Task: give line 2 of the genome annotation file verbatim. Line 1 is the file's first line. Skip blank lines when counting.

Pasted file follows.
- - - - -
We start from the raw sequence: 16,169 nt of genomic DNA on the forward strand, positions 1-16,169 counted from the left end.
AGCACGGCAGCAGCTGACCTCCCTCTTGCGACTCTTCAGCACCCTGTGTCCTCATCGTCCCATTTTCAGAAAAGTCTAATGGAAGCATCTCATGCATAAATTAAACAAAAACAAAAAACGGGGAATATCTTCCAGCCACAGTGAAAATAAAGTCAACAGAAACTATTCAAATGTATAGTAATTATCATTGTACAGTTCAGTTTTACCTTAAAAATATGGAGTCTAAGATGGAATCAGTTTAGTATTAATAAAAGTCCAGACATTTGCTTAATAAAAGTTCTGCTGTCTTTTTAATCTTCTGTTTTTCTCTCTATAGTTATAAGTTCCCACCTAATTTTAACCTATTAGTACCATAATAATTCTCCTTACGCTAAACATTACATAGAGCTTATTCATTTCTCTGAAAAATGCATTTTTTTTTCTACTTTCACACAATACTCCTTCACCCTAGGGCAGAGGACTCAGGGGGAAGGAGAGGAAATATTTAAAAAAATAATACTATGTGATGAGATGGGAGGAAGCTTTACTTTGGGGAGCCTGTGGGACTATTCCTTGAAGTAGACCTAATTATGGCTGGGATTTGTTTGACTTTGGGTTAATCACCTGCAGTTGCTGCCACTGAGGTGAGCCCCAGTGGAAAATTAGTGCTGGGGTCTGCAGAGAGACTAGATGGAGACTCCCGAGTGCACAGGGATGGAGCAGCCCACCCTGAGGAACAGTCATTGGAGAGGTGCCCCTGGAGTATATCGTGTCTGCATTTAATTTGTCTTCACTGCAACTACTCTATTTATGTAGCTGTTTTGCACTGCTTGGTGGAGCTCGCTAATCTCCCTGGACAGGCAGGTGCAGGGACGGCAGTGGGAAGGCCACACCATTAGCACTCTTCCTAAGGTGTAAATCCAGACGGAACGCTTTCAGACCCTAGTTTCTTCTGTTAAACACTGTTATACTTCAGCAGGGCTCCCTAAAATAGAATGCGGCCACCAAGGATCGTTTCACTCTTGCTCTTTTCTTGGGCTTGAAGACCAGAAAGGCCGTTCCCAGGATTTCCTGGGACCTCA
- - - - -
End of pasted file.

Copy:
AGCACGGCAGCAGCTGACCTCCCTCTTGCGACTCTTCAGCACCCTGTGTCCTCATCGTCCCATTTTCAGAAAAGTCTAATGGAAGCATCTCATGCATAAATTAAACAAAAACAAAAAACGGGGAATATCTTCCAGCCACAGTGAAAATAAAGTCAACAGAAACTATTCAAATGTATAGTAATTATCATTGTACAGTTCAGTTTTACCTTAAAAATATGGAGTCTAAGATGGAATCAGTTTAGTATTAATAAAAGTCCAGACATTTGCTTAATAAAAGTTCTGCTGTCTTTTTAATCTTCTGTTTTTCTCTCTATAGTTATAAGTTCCCACCTAATTTTAACCTATTAGTACCATAATAATTCTCCTTACGCTAAACATTACATAGAGCTTATTCATTTCTCTGAAAAATGCATTTTTTTTTCTACTTTCACACAATACTCCTTCACCCTAGGGCAGAGGACTCAGGGGGAAGGAGAGGAAATATTTAAAAAAATAATACTATGTGATGAGATGGGAGGAAGCTTTACTTTGGGGAGCCTGTGGGACTATTCCTTGAAGTAGACCTAATTATGGCTGGGATTTGTTTGACTTTGGGTTAATCACCTGCAGTTGCTGCCACTGAGGTGAGCCCCAGTGGAAAATTAGTGCTGGGGTCTGCAGAGAGACTAGATGGAGACTCCCGAGTGCACAGGGATGGAGCAGCCCACCCTGAGGAACAGTCATTGGAGAGGTGCCCCTGGAGTATATCGTGTCTGCATTTAATTTGTCTTCACTGCAACTACTCTATTTATGTAGCTGTTTTGCACTGCTTGGTGGAGCTCGCTAATCTCCCTGGACAGGCAGGTGCAGGGACGGCAGTGGGAAGGCCACACCATTAGCACTCTTCCTAAGGTGTAAATCCAGACGGAACGCTTTCAGACCCTAGTTTCTTCTGTTAAACACTGTTATACTTCAGCAGGGCTCCCTAAAATAGAATGCGGCCACCAAGGATCGTTTCACTCTTGCTCTTTTCTTGGGCTTGAAGACCAGAAAGGCCGTTCCCAGGATTTCCTGGGACCTCA